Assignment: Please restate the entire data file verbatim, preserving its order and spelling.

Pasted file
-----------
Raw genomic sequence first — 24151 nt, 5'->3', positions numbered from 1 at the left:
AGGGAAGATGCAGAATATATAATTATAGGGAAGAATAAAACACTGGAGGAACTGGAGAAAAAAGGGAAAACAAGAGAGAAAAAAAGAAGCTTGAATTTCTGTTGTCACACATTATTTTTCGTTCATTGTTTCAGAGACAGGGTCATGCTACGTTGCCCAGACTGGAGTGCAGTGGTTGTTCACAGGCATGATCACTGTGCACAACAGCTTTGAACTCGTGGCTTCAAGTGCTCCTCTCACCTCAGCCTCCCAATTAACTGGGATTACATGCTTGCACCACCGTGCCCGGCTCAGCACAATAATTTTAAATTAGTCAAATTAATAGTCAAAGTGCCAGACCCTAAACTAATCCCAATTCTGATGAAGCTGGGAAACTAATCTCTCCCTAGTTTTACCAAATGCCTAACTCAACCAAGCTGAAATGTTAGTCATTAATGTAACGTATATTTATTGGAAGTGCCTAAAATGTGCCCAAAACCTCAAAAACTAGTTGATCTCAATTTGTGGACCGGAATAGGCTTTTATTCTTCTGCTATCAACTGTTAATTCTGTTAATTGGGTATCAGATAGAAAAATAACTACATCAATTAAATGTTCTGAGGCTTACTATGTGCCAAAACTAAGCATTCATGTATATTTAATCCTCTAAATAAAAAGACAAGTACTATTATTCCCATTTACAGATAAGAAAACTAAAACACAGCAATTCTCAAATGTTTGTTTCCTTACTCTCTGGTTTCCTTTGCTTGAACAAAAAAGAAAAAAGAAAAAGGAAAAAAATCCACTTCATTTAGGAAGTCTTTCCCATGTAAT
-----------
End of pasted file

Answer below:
Raw genomic sequence first — 24151 nt, 5'->3', positions numbered from 1 at the left:
AGGGAAGATGCAGAATATATAATTATAGGGAAGAATAAAACACTGGAGGAACTGGAGAAAAAAGGGAAAACAAGAGAGAAAAAAAGAAGCTTGAATTTCTGTTGTCACACATTATTTTTCGTTCATTGTTTCAGAGACAGGGTCATGCTACGTTGCCCAGACTGGAGTGCAGTGGTTGTTCACAGGCATGATCACTGTGCACAACAGCTTTGAACTCGTGGCTTCAAGTGCTCCTCTCACCTCAGCCTCCCAATTAACTGGGATTACATGCTTGCACCACCGTGCCCGGCTCAGCACAATAATTTTAAATTAGTCAAATTAATAGTCAAAGTGCCAGACCCTAAACTAATCCCAATTCTGATGAAGCTGGGAAACTAATCTCTCCCTAGTTTTACCAAATGCCTAACTCAACCAAGCTGAAATGTTAGTCATTAATGTAACGTATATTTATTGGAAGTGCCTAAAATGTGCCCAAAACCTCAAAAACTAGTTGATCTCAATTTGTGGACCGGAATAGGCTTTTATTCTTCTGCTATCAACTGTTAATTCTGTTAATTGGGTATCAGATAGAAAAATAACTACATCAATTAAATGTTCTGAGGCTTACTATGTGCCAAAACTAAGCATTCATGTATATTTAATCCTCTAAATAAAAAGACAAGTACTATTATTCCCATTTACAGATAAGAAAACTAAAACACAGCAATTCTCAAATGTTTGTTTCCTTACTCTCTGGTTTCCTTTGCTTGAACAAAAAAGAAAAAAGAAAAAGGAAAAAAATCCACTTCATTTAGGAAGTCTTTCCCATGTAAT